By Heather Bishara
Unless they have a health issue, most people do not really know or understand the frustration that comes along with having a chronic health problem. Getting the diagnosis is bad enough. Trying to learn about the disease and go on to change your entire way of living in order to successfully combat it and live a normal, healthy life is completely overwhelming. The people you normally turn to in times of crisis often cannot relate to what you are going through. Lost for words, they give you a blank stare, a slightly furrowed brow or a sad or confused expression, leaving you feeling even more empty and alone than you were before.
For me, trying to explain to someone that I have not had a normal period for years makes me look like an alien and feel like a failure. I can’t really explain to them why I have chronic greasy skin and why my acne refuses to clear up at the age of 34. They don’t understand the frustration of not being able to get pregnant after months, even years, of trying, nor do they understand why my life is totally consumed by new dieting methods and exercise programs that guarantee to help me lose weight but never really do the trick.
Thank goodness we live in the digital age! With online health communities also known as internet forums, growing by leaps and bounds, finding someone who understands exactly what I am going through is not just possible, it’s easy. An internet forum, online forum or message board, is a website with a discussion format. Forums allow anonymous visitors to view the contents and belong to a group of contributors who’ve registered into the system, becoming known as members. The members submit topics for discussion (known as threads) and communicate with each other using publicly visible messages (referred to as posts) or private messaging.
People participating in an online forum will usually build bonds with each other and interest groups will easily form around a topic’s discussion, subjects dealt within or around sections in the forum.
In online health forums, no one judges you. You don’t have to censor your symptoms or defend how you are feeling. You can share your successes and know that the online community is genuinely happy for you.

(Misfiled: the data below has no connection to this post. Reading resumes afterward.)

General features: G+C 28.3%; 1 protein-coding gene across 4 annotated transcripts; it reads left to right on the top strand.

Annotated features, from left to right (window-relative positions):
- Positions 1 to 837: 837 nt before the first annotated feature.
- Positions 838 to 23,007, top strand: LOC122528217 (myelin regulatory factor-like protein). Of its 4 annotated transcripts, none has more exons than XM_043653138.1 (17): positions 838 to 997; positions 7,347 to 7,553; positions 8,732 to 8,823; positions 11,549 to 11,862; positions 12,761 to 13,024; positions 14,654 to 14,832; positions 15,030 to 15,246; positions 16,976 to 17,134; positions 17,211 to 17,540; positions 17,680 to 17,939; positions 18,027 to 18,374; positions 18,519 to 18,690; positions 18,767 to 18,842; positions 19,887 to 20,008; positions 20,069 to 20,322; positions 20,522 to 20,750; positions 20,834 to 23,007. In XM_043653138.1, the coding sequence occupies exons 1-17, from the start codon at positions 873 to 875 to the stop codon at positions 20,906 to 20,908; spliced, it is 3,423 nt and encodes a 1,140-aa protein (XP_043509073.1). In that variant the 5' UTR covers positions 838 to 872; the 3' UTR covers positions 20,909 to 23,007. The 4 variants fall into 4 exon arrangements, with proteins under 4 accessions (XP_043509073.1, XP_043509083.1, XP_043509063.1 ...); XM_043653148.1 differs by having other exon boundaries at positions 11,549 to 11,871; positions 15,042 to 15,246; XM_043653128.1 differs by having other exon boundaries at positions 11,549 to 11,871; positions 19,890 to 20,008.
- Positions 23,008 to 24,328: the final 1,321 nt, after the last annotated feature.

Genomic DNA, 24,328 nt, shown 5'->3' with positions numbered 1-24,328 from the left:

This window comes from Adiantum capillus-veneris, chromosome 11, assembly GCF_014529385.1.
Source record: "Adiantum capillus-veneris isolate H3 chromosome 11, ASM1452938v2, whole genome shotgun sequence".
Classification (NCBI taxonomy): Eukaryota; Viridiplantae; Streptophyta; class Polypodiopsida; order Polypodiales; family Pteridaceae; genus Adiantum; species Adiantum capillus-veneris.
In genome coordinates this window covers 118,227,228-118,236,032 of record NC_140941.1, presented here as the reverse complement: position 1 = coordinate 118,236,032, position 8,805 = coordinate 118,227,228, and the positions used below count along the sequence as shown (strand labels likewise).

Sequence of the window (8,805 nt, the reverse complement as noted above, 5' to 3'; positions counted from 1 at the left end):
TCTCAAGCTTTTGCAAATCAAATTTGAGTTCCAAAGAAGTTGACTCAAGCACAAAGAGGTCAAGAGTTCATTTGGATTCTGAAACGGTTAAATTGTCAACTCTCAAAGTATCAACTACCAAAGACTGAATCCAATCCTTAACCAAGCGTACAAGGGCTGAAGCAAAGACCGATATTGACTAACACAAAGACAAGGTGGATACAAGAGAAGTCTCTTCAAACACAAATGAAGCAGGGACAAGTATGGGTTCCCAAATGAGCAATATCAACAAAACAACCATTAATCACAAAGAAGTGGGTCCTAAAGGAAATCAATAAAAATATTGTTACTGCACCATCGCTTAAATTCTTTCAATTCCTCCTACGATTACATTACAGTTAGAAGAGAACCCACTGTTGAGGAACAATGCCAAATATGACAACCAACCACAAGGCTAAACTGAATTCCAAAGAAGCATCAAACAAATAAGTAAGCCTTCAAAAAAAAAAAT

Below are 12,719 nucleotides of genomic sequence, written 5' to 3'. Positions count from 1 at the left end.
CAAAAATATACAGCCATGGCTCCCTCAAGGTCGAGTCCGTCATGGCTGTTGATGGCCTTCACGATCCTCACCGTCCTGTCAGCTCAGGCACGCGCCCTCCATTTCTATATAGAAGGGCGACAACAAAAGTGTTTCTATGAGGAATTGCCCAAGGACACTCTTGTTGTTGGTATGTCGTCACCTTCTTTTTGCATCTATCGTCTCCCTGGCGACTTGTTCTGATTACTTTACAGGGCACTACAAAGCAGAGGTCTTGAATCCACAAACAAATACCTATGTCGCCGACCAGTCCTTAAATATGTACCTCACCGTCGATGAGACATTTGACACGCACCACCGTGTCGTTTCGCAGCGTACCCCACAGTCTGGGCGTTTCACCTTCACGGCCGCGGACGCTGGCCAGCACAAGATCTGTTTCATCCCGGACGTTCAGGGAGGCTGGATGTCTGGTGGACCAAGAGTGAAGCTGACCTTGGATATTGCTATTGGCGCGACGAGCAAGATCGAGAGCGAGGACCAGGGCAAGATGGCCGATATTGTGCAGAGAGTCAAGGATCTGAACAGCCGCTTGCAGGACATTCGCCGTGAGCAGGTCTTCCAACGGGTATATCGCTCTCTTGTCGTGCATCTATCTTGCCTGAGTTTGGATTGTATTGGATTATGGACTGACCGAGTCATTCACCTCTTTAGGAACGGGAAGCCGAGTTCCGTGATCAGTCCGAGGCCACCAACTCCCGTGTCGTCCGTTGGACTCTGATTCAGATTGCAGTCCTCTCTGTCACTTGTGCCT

After years of feeling horrible about myself and very much alone in my efforts to get healthier, I’ve finally found a group of “sisters” that help me deal with my particular disease, PCOS – Polycystic Ovarian Syndrome. I have come to find out that there are a lot of women out there that suffer from the same issues as I do. They give me suggestions on how to deal with my symptoms, chat about what treatments have and have not worked for them, and provide me with emotional support when times are tough. Even in the wee hours of the morning, I know I can go online to find someone in a PCOS forum who understands and sympathizes, then encourages me to take action in my own life.
So if you are suffering from a health issue for which feel you need more emotional support or need access to more information and treatment options, go online! You’ll be pleasantly surprised by how uplifted and empowered you’ll feel when you do. And if you need PCOS support, I’ve listed some of my favorites below. I hope you find them as helpful as I have.
About the Author:
Heather Bishara lives in South Riding, VA, is a mother of two boys ages 1 and 4 and works as a business consultant for www.tricalyx.com part-time from home. She continues on her journey for relief from her PCOS through a low carb diet, exercise, and the use of herbs and dietary supplements such as those found in the Insulite PCOS System.